The BER curves of the detection algorithm in [2] and 3 bits MSCDD-PCCD when the frequency offset of received signals are 0, 0.01*R*
_{
b
}, 0.02*R*
_{
b
}, and 0.03*R*
_{
b
}, respectively, are shown in Fig. 6. And the BER curves of 2 bits MSCDD-PCCD and 3 bits MSCDD-PCCD when the frequency offsets of received signals are 0, 0.01*R*
_{
b
}, 0.10*R*
_{
b
}, 0.26*R*
_{
b
}, and 0.42*R*
_{
b
}, respectively, are shown in Fig. 7. As can be seen in Figs. 6 and 7, the maximum tolerable frequency offset of the detection algorithm in [2] is about 0.02*R*
_{
b
}, while the decoding performances of 2 bits MSCDD-PCCD and 3 bits MSCDD-PCCD remain unchanged under different frequency offsets. So the receiver in [2] needs carrier frequency recovery algorithm to lower the frequency offset to at most 0.02*R*
_{
b
}. The receiver in [9] needs frequency synchronization algorithm too. But the proposed algorithm makes compensation for the phase shift caused by the frequency offset from the multiple-order combined differential information in the process of decoding, so there is no need for frequency recovery algorithm in the receiver.

Figure 8 shows the BER curves of 3 bits MSCDD-PCCD with various time offsets. The decoding performances of 3 bits MSCDD-PCCD get worse and worse when the time offset increases. So we need to do time recovery as described in [15] before the application of the proposed algorithm in the receiver.

Figures 9 and 10 show the BER curves of 3 bits MSCDD-PCCD with a variable number of interfering signals when the C/I (signal-to-overall-interference power ratio) is 5 dB and 10 dB. It can be seen in Fig. 9 that the BER of 3 bits MSCDD-PCCD can reach 10^{−2} with one interfering signal when the NSNR is 15 dB. So the decoding of messages colliding with a relatively low C/I is still possible provided the NSNR is high enough [2]. And the decoding performances deteriorate with the number of interfering signals increase under the same C/I.

## Conclusions

In this paper, a multiple-symbol combined differential Viterbi algorithm for the detection of satellite-based AIS signals is proposed. This algorithm combines the multiple-order combined differential information with the Viterbi algorithm according to the theories of multiple-symbol differential detection and maximum-likelihood detection. The phase shift caused by the frequency offset is estimated and compensated from the above information in the process of decoding. The proposed algorithm performs well under low NSNR, and the decoding performances approach those of the coherent detection as the length of the combined differential symbols increases. Most importantly, its performance remains stable under different frequency offsets, which is attractive for the detection of signals with large Doppler frequency offsets.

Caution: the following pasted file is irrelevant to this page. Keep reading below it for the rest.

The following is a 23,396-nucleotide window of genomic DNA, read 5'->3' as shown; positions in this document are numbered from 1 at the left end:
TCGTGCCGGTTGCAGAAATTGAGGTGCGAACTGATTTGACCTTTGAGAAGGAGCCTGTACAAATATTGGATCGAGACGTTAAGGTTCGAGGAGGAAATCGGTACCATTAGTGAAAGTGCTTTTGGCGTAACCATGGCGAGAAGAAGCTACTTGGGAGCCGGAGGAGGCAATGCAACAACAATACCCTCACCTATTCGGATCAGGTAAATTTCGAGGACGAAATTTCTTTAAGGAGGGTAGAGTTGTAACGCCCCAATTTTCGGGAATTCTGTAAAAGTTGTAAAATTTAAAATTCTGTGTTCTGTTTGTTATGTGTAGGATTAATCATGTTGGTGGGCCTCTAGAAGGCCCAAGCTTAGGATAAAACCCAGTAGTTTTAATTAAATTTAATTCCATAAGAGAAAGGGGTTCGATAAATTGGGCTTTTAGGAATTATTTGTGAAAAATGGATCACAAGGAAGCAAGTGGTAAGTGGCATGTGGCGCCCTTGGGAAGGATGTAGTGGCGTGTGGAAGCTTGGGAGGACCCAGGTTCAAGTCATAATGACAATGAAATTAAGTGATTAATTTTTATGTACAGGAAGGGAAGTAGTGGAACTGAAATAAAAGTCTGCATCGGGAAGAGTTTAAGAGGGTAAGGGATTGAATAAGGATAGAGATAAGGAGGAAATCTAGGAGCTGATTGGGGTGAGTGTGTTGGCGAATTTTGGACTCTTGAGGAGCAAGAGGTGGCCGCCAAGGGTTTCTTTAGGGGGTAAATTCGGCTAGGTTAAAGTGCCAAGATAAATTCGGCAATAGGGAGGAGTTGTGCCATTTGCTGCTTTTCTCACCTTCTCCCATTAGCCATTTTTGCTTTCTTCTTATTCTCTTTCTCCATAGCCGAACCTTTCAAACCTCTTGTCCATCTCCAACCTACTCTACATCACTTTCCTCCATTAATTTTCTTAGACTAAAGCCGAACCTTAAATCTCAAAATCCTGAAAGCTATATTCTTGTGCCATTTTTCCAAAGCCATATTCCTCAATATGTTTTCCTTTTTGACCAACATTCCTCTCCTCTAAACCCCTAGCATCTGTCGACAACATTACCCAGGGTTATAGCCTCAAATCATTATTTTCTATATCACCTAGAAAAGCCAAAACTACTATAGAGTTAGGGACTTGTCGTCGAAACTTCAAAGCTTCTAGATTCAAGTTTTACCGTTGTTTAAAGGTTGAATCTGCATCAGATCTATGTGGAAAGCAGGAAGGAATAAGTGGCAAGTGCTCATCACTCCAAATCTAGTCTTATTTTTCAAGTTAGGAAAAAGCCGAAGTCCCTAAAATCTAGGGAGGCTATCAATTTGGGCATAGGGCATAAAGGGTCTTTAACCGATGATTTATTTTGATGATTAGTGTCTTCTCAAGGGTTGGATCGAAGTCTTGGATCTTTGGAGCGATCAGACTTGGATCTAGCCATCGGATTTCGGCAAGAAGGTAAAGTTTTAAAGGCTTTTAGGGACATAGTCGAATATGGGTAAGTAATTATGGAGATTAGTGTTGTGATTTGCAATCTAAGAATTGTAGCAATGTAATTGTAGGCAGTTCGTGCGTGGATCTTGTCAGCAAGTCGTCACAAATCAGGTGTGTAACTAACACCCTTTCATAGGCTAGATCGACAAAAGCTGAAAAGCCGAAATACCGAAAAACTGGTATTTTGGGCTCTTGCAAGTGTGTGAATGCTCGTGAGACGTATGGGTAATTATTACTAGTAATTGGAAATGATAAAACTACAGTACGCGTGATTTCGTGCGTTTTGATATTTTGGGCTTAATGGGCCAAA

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## Acknowledgements

This work was supported by the National Natural Science Foundation of China (No. 61371108), Tianjin Research Program of Application Foundation and Advanced Technology (No. 15JCQNJC01800), and Tianjin City High School Science & Technology Fund Planning Project (Nos. 20140706 and 20140707).

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## Additional information

### Competing interests

The authors declare that they have no competing interests.

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### Cite this article

Hao, J., Ma, S., Wang, J. *et al.* Multiple-Symbol combined differential detection for satellite-based AIS Signals.
*EURASIP J. Adv. Signal Process. * **2015, **64 (2015). https://doi.org/10.1186/s13634-015-0248-4

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### Keywords

- Automatic Identification System (AIS)
- Satellite
- Multiple-symbol differential detection
- Viterbi algorithm